I also love that there’s really no fast way to smoke a cigar. Even the smallest ones require you to sit down for at least 30 minutes and enjoy the day or the company. Steven and I started smoking on his porch whenever I visited, and would talk about our jobs, swap relationship advice, or just try to blow smoke rings.

It’s only when I started smoking alone -- and in public -- that the problems started. Cigars, apparently, were so strongly coded as something only boys did that they made me visible in a way that my most outrageous fashion choices couldn’t, and I hadn’t realized the reactions I’d be getting without Steven’s six-foot presence to serve as a buffer for me.

Here, without further ado, are the best of a week’s worth of comments:

1. “You go girl! High five!”

This was amusing, and understandable -- DC isn’t really a cigar town from what I’ve seen -- but it also felt strange to be wildly praised just for smoking. This should have been my first hint that more was coming.

2. “Is that a man, or a woman?”

Granted, it was dark on the balcony and I was wearing a vest, but I was also standing 10 feet away from this person. No one should have to hear loud commentary demanding to know what the fuck they are, but it’s particularly disconcerting to hear it when you’re on the balcony of a gay bar.

It’s even worse when there’s only three people on the balcony, counting yourself, so you have no doubt who the two guys in the corner are talking about.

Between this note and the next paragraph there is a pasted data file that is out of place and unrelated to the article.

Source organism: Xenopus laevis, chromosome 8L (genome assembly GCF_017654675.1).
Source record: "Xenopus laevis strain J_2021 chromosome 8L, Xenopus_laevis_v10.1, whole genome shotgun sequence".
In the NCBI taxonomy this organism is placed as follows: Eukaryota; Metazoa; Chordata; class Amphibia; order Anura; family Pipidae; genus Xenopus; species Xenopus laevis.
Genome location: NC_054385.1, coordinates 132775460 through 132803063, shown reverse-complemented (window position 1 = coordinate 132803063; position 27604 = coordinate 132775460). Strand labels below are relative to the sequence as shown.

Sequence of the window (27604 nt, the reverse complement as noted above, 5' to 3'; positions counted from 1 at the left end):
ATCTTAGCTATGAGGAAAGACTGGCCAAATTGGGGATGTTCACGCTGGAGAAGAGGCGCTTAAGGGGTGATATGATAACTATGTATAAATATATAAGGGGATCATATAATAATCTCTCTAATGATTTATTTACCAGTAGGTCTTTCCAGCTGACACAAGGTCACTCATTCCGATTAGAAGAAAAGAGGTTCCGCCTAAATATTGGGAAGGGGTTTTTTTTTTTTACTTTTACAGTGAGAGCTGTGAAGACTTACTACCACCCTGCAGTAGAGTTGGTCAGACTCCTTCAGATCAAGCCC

3. “Are you a lesbian?”

This was to my face, and also on the balcony of the gay bar. However, I was also there for an all-orientations happy hour that I’ve been going to for the past four years, and going out on the balcony to get some air and play Angry Birds for a moment had never gotten me this question. No matter what orientation I am, it’s still none of your business.

4. “I’m surprised you don’t get more Monica Lewinsky jokes.”

I can’t even comment on this one.

4. “Oh honey, that’s not how you light it!”

Yes it is, fucker.

This one still makes me angry. Maybe that’s not so irrational, since he then came over and stuck his (lit!) lighter in my face -- and I let him, because I was trying to hold myself back from decking him for both not knowing what he was talking about and being in my personal space. (He later topped himself by making nasty comments about fat people and trans people.)

After around four weeks of this, I was just about done. In what I vowed was to be my last time smoking outside alone, I went on the balcony and lit up, only to discover that rain was starting to pitter-pat on the awning.

I felt a deep calm move through me, just like it’s supposed to when you listen to those tapes of rainfall and whale noises. I was sheltered from the wind and wet, and could sit warm and content in my wool coat while everyone else would step outside for a few quick drags and then hurry back in, shivering.

After a moment of sipping smoke and Jack Daniels, I realized that, all unknowing, I’d reached a kind of smoker’s Nirvana. A sip of the warm whiskey, a draw on what turned out to be one of the smoothest cigars I’d ever smoked, and soon I was happily floating as I listened to the rain.

And best of all, no one said anything to me at all.